Posted April 2, 2021
There are so many things to consider when buying a new home. Does the house fit your needs, will it require repairs, how is the neighborhood, is it close to the office, the list goes on and on. Pests problems might not be the first thing that comes to mind when taking a tour of your dream home, but it should be added to the list of things to consider. Afterall, the last thing you want is to be stuck paying for a bug-infested house. Here are a few key areas to inspect, and things to look for before purchasing your new home.
Walk around the exterior of the home and take a look at any trees. Especially those near the house. Branches that overhang onto your roof can provide easy access to your attic for animals like squirrels, roof rats, and other critters. Branches touching power lines also run a similar risk of becoming a pest highway “off ramp” into the home. Make sure to check trees for any galleries near knots in the trunk, or frass and sawdust left by carpenter ants. While carpenter ants aren’t good for the trees, they are even more damaging to a home.
The first things to look for when inspecting the yard are mole or other animal holes. Even if the hole is no longer occupied by the animal that made it, other pests are likely to take refuge there. Next look for any standing water, or places water might not absorb well. Not only will this attract wildlife animals looking for a drink, but it can also be home for mosquitoes come spring.
Make sure to take note of any cracks in the foundations whether outside or in the basement. These can be the perfect way for bugs to get inside your home. Though termites can’t damage the concrete foundation, cracks allow them entry into the home putting the wood structure at risk. You may see mud tunnels or the remnants of them around the foundation. That is another sure sign of a current or past termite problem. If you have access, also look for daylight peeking between the sill plate and the foundation, this could be another way pests are getting inside.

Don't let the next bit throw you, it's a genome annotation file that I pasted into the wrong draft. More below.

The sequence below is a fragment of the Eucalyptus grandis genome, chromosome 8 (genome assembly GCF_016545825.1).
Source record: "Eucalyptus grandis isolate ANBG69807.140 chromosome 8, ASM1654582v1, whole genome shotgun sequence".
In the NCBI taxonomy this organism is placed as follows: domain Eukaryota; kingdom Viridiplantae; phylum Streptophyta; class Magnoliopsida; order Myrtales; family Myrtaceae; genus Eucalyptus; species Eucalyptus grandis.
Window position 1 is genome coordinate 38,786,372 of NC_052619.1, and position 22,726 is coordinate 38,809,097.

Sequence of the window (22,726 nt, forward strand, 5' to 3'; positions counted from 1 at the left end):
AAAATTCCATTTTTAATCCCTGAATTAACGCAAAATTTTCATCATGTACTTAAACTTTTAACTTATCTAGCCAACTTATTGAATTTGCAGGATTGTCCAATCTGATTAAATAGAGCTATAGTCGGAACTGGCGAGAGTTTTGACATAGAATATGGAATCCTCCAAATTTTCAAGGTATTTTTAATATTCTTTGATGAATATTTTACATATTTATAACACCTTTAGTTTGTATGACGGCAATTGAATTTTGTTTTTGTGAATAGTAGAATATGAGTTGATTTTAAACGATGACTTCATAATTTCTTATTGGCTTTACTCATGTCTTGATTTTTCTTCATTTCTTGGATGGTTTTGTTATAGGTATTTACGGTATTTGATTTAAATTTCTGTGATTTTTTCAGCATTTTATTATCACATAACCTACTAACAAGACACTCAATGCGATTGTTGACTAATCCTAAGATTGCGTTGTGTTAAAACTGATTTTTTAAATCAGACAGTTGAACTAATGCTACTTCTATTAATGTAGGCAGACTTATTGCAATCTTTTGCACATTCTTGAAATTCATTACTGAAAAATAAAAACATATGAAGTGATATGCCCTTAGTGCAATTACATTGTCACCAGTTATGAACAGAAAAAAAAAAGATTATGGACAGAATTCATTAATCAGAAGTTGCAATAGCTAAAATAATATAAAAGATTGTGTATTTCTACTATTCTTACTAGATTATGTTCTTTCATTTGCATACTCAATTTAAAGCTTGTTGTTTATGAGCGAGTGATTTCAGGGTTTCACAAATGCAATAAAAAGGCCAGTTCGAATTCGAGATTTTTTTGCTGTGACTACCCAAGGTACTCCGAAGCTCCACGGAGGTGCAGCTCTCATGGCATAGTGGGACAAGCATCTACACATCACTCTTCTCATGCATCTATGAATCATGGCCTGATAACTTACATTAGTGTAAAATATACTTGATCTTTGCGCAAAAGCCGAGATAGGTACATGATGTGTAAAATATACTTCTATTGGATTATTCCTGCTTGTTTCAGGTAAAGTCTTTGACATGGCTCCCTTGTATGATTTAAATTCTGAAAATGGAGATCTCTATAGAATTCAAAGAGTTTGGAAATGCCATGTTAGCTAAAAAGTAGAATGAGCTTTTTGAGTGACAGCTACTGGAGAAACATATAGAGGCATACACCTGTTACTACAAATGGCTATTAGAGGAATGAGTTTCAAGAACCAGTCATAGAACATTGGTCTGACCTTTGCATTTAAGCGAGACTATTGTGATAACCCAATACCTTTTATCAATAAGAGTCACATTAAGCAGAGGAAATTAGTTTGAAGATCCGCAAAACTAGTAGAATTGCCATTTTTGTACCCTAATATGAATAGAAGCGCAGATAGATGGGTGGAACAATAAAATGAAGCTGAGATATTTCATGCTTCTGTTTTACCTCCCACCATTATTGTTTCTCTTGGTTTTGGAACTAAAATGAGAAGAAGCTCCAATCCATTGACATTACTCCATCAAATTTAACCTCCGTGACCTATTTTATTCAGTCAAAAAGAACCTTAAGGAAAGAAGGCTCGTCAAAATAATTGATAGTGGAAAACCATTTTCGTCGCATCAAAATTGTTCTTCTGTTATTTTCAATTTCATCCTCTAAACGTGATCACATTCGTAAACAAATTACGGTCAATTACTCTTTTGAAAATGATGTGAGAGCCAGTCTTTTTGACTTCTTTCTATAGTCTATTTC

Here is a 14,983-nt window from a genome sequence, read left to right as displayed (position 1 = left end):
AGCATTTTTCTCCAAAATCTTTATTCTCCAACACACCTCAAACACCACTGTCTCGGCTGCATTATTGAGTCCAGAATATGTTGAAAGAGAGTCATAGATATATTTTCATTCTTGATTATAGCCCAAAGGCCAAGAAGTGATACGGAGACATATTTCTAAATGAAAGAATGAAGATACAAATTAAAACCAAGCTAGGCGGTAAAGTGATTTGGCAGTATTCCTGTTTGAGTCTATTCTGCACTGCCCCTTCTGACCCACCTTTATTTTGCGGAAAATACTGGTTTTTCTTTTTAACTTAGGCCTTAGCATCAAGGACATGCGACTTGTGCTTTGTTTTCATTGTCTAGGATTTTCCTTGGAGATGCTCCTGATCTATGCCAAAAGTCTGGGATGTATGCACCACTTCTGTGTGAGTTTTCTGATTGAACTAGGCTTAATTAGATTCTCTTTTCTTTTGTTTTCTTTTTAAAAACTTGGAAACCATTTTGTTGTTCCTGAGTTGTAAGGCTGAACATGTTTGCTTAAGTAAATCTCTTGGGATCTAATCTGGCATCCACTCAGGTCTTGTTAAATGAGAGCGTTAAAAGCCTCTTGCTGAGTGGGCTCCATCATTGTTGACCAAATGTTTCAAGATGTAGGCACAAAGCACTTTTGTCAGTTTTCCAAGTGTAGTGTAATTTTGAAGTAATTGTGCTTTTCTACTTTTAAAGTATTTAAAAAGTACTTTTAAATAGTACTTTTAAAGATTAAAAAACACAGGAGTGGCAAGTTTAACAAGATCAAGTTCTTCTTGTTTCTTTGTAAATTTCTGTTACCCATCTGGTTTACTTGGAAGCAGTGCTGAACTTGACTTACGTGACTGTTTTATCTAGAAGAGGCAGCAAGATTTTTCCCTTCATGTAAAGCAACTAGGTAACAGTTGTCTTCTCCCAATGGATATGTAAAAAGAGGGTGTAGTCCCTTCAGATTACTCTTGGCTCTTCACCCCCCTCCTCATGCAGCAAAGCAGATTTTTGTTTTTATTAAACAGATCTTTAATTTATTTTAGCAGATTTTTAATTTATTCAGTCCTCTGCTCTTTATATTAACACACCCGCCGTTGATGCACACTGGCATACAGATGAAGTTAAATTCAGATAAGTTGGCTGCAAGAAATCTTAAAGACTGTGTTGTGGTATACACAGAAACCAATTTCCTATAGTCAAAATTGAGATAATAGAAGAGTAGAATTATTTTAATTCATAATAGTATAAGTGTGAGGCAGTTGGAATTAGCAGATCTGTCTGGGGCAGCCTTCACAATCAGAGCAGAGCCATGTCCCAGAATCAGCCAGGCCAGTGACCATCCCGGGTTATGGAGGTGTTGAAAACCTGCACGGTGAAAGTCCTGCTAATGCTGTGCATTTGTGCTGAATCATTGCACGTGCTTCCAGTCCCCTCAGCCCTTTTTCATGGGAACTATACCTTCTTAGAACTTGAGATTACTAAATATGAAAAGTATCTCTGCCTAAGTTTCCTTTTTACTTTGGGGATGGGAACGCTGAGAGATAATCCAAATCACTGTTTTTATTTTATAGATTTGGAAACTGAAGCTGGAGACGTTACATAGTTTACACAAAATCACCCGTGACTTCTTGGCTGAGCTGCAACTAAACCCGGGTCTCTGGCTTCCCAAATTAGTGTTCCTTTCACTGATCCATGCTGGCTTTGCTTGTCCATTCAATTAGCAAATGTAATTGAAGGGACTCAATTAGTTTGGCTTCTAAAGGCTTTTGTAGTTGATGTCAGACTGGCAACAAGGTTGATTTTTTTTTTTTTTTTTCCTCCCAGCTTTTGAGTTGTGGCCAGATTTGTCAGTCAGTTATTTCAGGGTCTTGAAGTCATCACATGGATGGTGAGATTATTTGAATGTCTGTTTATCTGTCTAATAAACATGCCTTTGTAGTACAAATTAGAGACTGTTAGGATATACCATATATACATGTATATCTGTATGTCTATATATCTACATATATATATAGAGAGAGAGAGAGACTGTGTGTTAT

Damaged wood in a home can be a sign of termites or carpenter ants. To avoid having to deal with them, keep an eye out for hollow sounding wood, tunnels in wood, hard to close doors, noisy floorboards, and piles of sawdust. Moisture can attract termites and carpenter ants; you will also want to keep an eye on window frames, door frames, the sill plate in the basement, and the area around any piping.
Check the weatherstripping along windows, doors, and garage doors. Damaged weatherstripping makes it a lot easier for bugs to get inside the house. If there is damage, it’s likely you’ll find a few critters inside. An overabundance of spider webs around a basement window is a sign the seal is worn. A garage door seal is the most common entry point for rodents. Look for chew marks specifically near the corners of the door.
When walking through the home, make sure to notice any marks or cracks in the walls. Brown stains could actually be droppings and a sign of bed bugs or cockroaches. Grease marks on the walls or in cabinets can be a sign of rodent activity. Paint peeling back from the wall that looks like water damage could actually be a sign of termites, and that’s a mess you don’t want to sign up for.
Take a look at where the walls meet the ceiling. Cockroaches like to roam around upside down and can be found hiding in cracks in these areas. You may spot spider webs here as well. Spiders help control bug populations. If they are present, it’s a sure sign other bugs are around too. You will want to make sure the baseboards are sealed to the wall and are flush with the floor. As you walk around, also notice anything that looks like rodent feces.
Something you may not think to do but should is to check the pipes. Open the cabinets under sinks and look for any water damage or signs of leaks. A leaky pipe is very attractive to ants, cockroaches, rodents, and other pests and provides them with an easy water source. You should also check for a cap on the sump pump as it can be an entry way for spiders, pill bugs, centipedes, and millipedes.
Chances are the home you move into won’t be completely pest free. Though there may be some minor repairs to do, we hope this checklist will help you avoid any major housing headaches down the road. Once you find your new home, we recommend signing up for professional pest control services to provide year-round protection from any unwanted house guests. Give us a call at (855) 953-2002 or submit a request for a free estimate here to get started.